To interviewing comedians, you usually don’t travel to Belgium to attend festivals of Flemish culture. When you talk to them, you usually won’t be distracted by a dead fox, which lies on a table and occasionally wags its animatronic tail. But this is Kim Noble we’re talking about. Obsessive videographer of his own life, professional cleaner and darling of Euro arthouses. “I don’t classify myself as a comedian at all,” he says. “But I still have this built-in thing that I need to make people laugh.”
He certainly did tonight – albeit for more performance art than he finds in London. We are backstage at the Campo location in Ghent, where he (seven years!) is developing Lullaby for Scavengers, the third part in the trilogy that started in 2009 with Kim Noble Will Die and featured the remarkable 2015 You’re Not Alone. Both shows have honed Noble’s signature video and performance style, blurring life and art, depression and fragile hope, the tender and the (notoriously) repulsive.
“But this show is very tame,” Noble says. That would be easier if I hadn’t just watched a show where Noble leans back naked in a tub full of maggots, tries to kiss his mother and attaches a Heath Robinson fox alarm to his swollen gonad. And yet, for all its provocations (“to me, they’re just part of the show’s puzzle”), Lullaby for Scavengers is a strikingly beautiful hour, as Noble struggles to get between humans and some unloved members of the animal kingdom (including foxes). ) and seems to be wondering: who are the real pests here?
As in You’re Not Alone, the show is at its strongest, showing the 47-year-old his final responsibilities to his dying father. But it’s also a brooding show, about a man ‘at that moment everyone I know has a partner or children or a house, and I don’t really’, he says gloomily. “I don’t know what I have.” What he has is a maggot for a daughter, a dead squirrel taken from his attic and now co-hosts the show, and a job (guerrilla video for our pleasure) cleaning for a major insurance company – which “started out as an art project then became the real thing.” With Covid wiping out much of his work, Noble now depends on cleaning for an income.
All this, you might think, might justify the depressed cast of his work. On the other hand, it’s not hard to sustain the “I’m a loser” conceit when your work is lovingly cared for by esteemed production house Campo, when your recent podcast has been critically acclaimed, and when you’re running a two-week run. brewing at Soho theater?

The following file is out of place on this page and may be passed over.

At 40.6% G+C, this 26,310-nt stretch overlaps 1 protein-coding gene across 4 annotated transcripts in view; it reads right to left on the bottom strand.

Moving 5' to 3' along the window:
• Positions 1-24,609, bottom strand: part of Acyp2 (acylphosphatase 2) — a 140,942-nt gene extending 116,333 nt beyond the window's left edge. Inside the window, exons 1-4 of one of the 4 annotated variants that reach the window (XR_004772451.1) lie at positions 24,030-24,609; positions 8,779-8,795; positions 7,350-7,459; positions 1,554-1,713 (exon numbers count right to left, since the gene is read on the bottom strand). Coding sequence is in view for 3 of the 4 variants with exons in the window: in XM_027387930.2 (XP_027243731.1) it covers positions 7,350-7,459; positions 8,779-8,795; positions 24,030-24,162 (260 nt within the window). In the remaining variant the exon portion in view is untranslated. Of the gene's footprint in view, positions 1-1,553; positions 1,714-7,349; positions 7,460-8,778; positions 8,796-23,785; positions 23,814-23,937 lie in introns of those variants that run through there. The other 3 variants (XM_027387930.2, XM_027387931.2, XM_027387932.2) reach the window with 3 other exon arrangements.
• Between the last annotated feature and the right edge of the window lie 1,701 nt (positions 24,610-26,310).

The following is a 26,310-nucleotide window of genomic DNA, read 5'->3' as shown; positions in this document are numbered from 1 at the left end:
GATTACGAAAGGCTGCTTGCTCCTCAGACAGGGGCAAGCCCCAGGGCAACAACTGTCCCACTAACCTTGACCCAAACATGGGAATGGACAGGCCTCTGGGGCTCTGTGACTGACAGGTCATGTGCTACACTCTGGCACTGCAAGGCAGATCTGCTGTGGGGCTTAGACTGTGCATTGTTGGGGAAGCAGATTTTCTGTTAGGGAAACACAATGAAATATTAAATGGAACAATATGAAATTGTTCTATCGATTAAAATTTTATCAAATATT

“It’s weird because it doesn’t make any difference,” Noble replies. “I’m already worried that the show is over. I’m already like: I’m done with that.” His success, he argues, is built on fragile foundations. The 2020 podcast series, Futile Attempts (At Surviving Tomorrow), has not been relaunched. A prominent UK festival withdrew from Lullaby for Scavengers, which Noble was “damn furious about. But I don’t think they had the ability to tackle anything that could have a negative setback. What this show could do.”
That’s what’s going on right now with Noble, an artist whose work, even before the advent of the so-called “cancel culture,” often infuriated audiences — for cannibalizing the lives of those who appear in his videos, for his sexual explicitness, for presenting Noble’s real-life mental health issues in ways that didn’t always feel safe. “My job is a damn can of worms,” he admits. “You open it and where do you start?!” Whither such work, no less of a middle-aged white man, at a time when shows that seek to excite and provoke are sorely out of fashion?
“L ben a bit of an old white dinosaur,” says Noble. “And I now attribute my lack of opportunities to that shifting sand. But sometimes,” he adds gloomily, “the stuff might not be that good.” And as for the current show? “I don’t think it’s that rude” [as its predecessors]. But because the expectation has shifted, it still causes some commotion.”
I think audiences – especially those with a strong stomach – will love Lullaby for Scavengers. It is made in good faith; it asks questions that — give or take a bath full of maggots — apply to most of our lives. And Noble also finds a mite more at ease and less vulnerable on stage. “I used to hate doing the shows,” he says. “hated the. I didn’t want to do them. I wanted to do other things. But now that I don’t have any other stuff, I’ve been a bit more relaxed about it.”
Whether that will translate into success in his homeland — where Noble is still considered a comedian and where comedians’ words and deeds are hotly contested — remains to be seen. “Here in Belgium,” he says, “it’s a more theatrical/experimental performance environment, where they’re used to people sticking things up their ass and acting weird on stage. Who knows what will happen in the UK?”
Kim Noble: Lullaby for Scavengers is on show at Soho Theatre, London, September 15-24 and March 15-April 8
Brian Logan’s trip to Ghent was paid for by the production house Campo